Each time those doors slide shut, as the bells
ding-ding through my hotel room's open window,

I remember: years ago, underneath the airport concourses—
another bell, my children not yet inside the rail car

and I'm sliding into the tunnel away from them,
like the billions of flowers

for a pound of honey and later,
at the edge of my lip, just a trace.

Cruel Atlanta, my younger in the Braves
T-shirt I'd bought him that day.

He's going to enlist, he said last week.
Why the Army? I ask and ask.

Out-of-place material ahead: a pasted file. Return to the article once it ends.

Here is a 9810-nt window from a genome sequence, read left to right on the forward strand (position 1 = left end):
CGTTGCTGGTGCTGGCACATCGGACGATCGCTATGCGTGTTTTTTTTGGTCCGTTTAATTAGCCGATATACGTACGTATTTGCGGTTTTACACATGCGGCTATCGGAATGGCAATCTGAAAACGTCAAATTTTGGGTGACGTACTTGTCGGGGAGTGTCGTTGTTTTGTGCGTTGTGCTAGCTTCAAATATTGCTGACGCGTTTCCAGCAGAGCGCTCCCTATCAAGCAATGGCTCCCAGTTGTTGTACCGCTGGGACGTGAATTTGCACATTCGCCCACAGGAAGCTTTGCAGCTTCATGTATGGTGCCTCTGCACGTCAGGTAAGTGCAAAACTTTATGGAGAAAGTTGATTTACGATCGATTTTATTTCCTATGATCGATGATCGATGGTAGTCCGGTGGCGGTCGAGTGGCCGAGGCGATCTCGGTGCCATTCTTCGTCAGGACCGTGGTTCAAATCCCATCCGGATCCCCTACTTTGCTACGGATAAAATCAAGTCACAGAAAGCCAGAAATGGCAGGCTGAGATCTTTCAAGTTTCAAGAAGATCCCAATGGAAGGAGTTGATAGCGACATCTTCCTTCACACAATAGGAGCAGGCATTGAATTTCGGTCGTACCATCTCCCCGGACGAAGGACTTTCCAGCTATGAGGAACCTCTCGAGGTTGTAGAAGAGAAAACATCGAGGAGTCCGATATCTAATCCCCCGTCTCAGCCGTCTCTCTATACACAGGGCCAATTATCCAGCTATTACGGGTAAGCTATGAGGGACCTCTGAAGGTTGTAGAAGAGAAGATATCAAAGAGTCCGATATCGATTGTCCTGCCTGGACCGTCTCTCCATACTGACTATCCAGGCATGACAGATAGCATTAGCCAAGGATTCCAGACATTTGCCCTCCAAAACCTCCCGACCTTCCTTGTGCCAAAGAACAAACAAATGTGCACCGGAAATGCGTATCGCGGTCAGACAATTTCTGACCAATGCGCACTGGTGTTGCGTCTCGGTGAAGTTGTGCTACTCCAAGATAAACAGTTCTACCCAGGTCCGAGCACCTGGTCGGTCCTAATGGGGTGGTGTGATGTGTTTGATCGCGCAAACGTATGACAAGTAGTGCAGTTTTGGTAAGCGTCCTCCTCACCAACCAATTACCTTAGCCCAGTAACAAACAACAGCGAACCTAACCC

I had yelled Stay Right There! through the windows
as the tunnel took me.

Each pair of eyes in my car wide, silent,
moving half a step back.

I didn't know the glass was too thick.
Got off at the very next stop—it took years

to decide whether to jump
the next train back or find a guard.

IEDs, snipers—Why not the Navy,
like your Granddad?
I was fine

till the guard asked what they were wearing.
And the taller one's brown-haired, the younger

boy, blond?
she asked, not meeting my eye. My voice
broke while she looked past my shoulder, toward the rails

where those two were getting off a train
like its improbable blossoms and running toward me.

 

 

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